scale. Carbon Trust work has suggested that small scale CHP units
may in fact increase CO2 emissions in comparison to
conventional best practice and some preliminary work discussed
in one of our regional universities suggests that house-mounted
wind may be so affected by neighbouring buildings as to reduce
its stated capacity by more than 60%.
26. The danger that the public makes investments
based on perceived value that is subsequently called into question
by research and performance evaluation could lead to deepening
scepticismeven a backlashand of course a great deal
of wasted investment potential.
27. Adequate and effective demonstration
of new energy technologies is essential. Historically, the public
sector has been guilty of what might be termed PPP (Perpetual
Pilot Projects) when it comes to demonstration. In fact most publicly
funded demonstration projects demonstrate that almost anything
can be achieved if there are large grants available. By their
(grant dependent) nature they are not replicable and the funding
tends to support the actual installation far more than it supports
the demonstration and little attention is applied to how the demonstration
activity accelerates deployment (or measuring its effectiveness).
28. Where focus is applied to the R&D
of a specific technology the institutions involved are rarely
tasked with better understanding the wider set of "enabling"
technologies and competencies that actually determine the rate
of deployment. These might include performance of essential supporting
technologies and components (eg reliability and longevity of inverters
for Photovoltaics), the manufacturing capabilities, capacities
and supply chain issues, installers' and wholesalers' skills and
competencies, specifiers' competencies and understanding, building
or other system integration issues.
29. All of these and more determine the
rate of successful deployment yet they are usually dealt with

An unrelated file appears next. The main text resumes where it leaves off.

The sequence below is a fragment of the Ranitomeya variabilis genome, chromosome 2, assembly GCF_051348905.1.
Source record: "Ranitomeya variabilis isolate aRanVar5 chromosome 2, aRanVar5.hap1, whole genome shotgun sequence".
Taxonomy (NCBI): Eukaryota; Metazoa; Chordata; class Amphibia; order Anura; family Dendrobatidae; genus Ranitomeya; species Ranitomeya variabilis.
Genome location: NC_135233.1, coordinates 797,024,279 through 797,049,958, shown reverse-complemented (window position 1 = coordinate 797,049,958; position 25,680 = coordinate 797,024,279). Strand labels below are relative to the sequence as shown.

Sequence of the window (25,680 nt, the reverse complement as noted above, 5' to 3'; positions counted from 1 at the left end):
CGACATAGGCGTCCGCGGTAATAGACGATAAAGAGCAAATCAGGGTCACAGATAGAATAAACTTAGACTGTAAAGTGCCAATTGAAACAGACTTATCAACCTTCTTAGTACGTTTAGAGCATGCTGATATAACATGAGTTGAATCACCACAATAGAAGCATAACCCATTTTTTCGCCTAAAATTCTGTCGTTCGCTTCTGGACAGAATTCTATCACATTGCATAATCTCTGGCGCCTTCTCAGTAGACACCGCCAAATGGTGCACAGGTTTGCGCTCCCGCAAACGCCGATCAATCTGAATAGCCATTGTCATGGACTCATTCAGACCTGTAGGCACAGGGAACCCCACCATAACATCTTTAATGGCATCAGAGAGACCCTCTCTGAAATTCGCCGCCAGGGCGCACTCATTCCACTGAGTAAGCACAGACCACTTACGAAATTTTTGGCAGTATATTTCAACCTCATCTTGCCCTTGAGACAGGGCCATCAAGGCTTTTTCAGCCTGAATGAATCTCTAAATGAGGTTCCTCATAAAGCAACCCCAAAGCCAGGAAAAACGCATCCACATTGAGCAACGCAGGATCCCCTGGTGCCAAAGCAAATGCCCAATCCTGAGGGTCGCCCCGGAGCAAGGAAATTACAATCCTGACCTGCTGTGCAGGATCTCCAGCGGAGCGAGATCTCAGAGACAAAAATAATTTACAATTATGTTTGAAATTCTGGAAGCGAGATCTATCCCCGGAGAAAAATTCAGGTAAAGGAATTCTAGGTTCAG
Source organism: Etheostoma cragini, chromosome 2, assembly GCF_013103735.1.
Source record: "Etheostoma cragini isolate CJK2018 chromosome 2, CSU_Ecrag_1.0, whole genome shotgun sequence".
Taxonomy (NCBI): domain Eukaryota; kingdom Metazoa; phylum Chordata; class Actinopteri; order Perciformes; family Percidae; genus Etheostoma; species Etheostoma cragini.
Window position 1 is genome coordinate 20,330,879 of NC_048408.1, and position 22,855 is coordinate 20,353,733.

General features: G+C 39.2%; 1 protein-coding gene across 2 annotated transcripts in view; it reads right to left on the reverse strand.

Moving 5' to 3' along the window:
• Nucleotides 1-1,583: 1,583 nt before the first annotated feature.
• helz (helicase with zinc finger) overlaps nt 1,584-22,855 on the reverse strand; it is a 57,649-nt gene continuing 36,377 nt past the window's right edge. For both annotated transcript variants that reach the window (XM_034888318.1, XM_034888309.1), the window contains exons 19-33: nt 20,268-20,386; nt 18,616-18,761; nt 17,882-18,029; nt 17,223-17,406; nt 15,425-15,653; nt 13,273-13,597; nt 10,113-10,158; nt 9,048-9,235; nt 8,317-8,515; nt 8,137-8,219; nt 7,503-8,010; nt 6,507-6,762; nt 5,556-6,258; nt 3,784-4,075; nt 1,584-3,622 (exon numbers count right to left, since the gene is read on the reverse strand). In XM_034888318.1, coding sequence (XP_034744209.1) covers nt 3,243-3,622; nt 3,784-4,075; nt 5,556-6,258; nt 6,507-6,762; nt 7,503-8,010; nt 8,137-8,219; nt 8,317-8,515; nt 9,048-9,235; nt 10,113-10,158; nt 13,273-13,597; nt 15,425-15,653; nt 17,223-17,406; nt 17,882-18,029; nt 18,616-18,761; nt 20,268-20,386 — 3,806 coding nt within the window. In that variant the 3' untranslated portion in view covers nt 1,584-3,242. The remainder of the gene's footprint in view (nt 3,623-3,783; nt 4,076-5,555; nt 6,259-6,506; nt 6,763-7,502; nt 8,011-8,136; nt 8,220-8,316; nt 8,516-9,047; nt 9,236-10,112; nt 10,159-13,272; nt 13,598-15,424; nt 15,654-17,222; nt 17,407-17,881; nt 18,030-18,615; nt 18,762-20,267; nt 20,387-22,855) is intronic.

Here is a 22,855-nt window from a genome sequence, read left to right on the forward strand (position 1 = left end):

as additional research and support programmes separate from the
technology development. More rapid commercialisation could be
achieved if deployment issues were considered alongside technology
30. Large buyers, public and private, could
have a more active role in pulling technologies to market, growing
supply chain capacity and demonstrating (confidence in) technologies.
The public sector has recognised this for some time but downward
pressure on spending is stifling innovation and competency in
risk management when it comes to new technologies is questionable.
The private sector on the other hand is in the main a long way
from performing this role in the way they procure goods and services.
31. It is commonly cited that the energy
labelling on white goods enabled the consumer to make better choices
when buying new appliances and as a result selected better performing
products; influencing manufacturers to strive towards improving
their products' performance. In fact the pressure was far more
subtle. Evidence suggests that it was in fact the large buyers
(retail chains etc) that, in looking for product differentiation,
chose the energy labels as much out of convenience than conscience.
It was thus the professional buyers' approach that influenced
the market whilst simultaneously imposing a choice, albeit beneficial,
on the end consumer.
The Committee should:
32. seek to clarify the range of technologies
that are under scrutiny so as to ensure a clear outcome.
33. consider the diversity within the renewable
energy technologies sectors in terms of scale, market place, supply
chains and skills and competencies so as to reflect the variety
of needs in its recommendations.
34. consider the benefits as well as the
risks associated with small-scale deployment of micro-generation
technologies in order to inform the buyer of the potential performance
of his or her investment.
35. scrutinise the approach to the demonstration
of renewable energy technologies to reduce the incidence of PPPs
and increase the effectiveness of deployment and replication (public
purse return on investment).
36. review the way that "enablers"
of deployment are accommodated in the RD&D process for new
renewable energy technologies so that it may recommend a more
efficient approach that integrates deployment issues with the
37. consider the role that large buyers
should be encouraged to play; in particular how private and public
buyers might collaborate to share risk (and risk management skills)
in demonstrating and accelerating energy technologies to the wider